The tunnel-boring machine Bertha has been halted underneath Seattle for more than two months. The most recent news is that seals protecting the TBM’s bearings may need to be repaired or replaced. Another tidbit of news is that Bertha is still under warranty. Do you think Bertha will be extracted from the partially-completed tunnel, packed up and shipped back to the manufacturer for repair or replacement? You laugh, but the scope of a construction-related warranty is the stuff of major battles.
The manufacturer touts the TBM on its website. Tim Newcomb from ENR reports that Bertha is still under warranty from the manufacturer, as the warranty reportedly extends for the first 1,300 feet of tunneling, and Bertha has moved just past the 1,000 foot mark. The scope of the warranty is not known to this writer, but the potential arguments are a well-trod path. Manufacturer and contractor both have much at stake.
Unlike a smartphone or a coffee-maker, one cannot easily ship a boiler or a TBM, for instance, back to the manufacturer for repair or replacement. Has the manufacturer agreed to replace worn-out or defective parts? If so, where and under what conditions? And what about all the other costs associated with repair/replacement – are those costs covered under the warranty or not? It takes little imagination to envision a situation where the cost of getting access to a piece of equipment dwarfs the cost of the repair that may be required. Or where the cost of removing and replacing defective material outstrips the replacement value of the material. There are, as well, arguments over whether the warranty is the exclusive remedy of the purchaser, or if some other cause of action – typically, breach of contract – may also apply. And the manufacturer of a high-profile piece of equipment (Exhibit 1: Bertha) may decide to go beyond the written terms of a warranty for its own PR purposes.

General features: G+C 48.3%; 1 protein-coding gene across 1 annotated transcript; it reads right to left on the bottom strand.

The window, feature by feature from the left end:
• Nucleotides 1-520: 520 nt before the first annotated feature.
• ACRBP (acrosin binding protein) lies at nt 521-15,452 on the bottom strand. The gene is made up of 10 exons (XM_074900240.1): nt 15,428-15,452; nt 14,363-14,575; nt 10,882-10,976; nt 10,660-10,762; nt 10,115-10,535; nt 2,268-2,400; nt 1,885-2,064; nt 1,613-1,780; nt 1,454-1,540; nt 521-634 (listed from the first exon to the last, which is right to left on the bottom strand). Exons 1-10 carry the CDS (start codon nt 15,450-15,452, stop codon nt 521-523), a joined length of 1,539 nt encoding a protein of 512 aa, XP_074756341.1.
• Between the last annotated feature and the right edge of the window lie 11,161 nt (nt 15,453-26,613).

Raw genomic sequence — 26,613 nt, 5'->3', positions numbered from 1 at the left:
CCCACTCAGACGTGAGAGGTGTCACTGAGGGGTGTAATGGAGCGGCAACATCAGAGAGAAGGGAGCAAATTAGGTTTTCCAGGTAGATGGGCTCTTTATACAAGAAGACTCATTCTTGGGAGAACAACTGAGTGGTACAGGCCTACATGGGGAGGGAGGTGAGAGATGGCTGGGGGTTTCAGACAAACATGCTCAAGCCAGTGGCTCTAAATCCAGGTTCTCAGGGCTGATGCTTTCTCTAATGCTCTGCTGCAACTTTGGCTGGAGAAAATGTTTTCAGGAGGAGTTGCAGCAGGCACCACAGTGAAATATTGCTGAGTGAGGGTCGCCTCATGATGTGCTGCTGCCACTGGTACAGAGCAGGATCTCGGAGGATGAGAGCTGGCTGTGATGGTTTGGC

Whatever the outcome with Bertha, one hopes that the manufacturer and contractor made deliberate decisions about the scope of any warranty, evaluated the potential risks and priced them accordingly. Or even sought specialized insurance products to cover some of the risks. And this is a reminder, writ large, of the need to evaluate warranty promises and obligations, particularly if the cost of midstream action may outweigh the value or cost of the item warranted.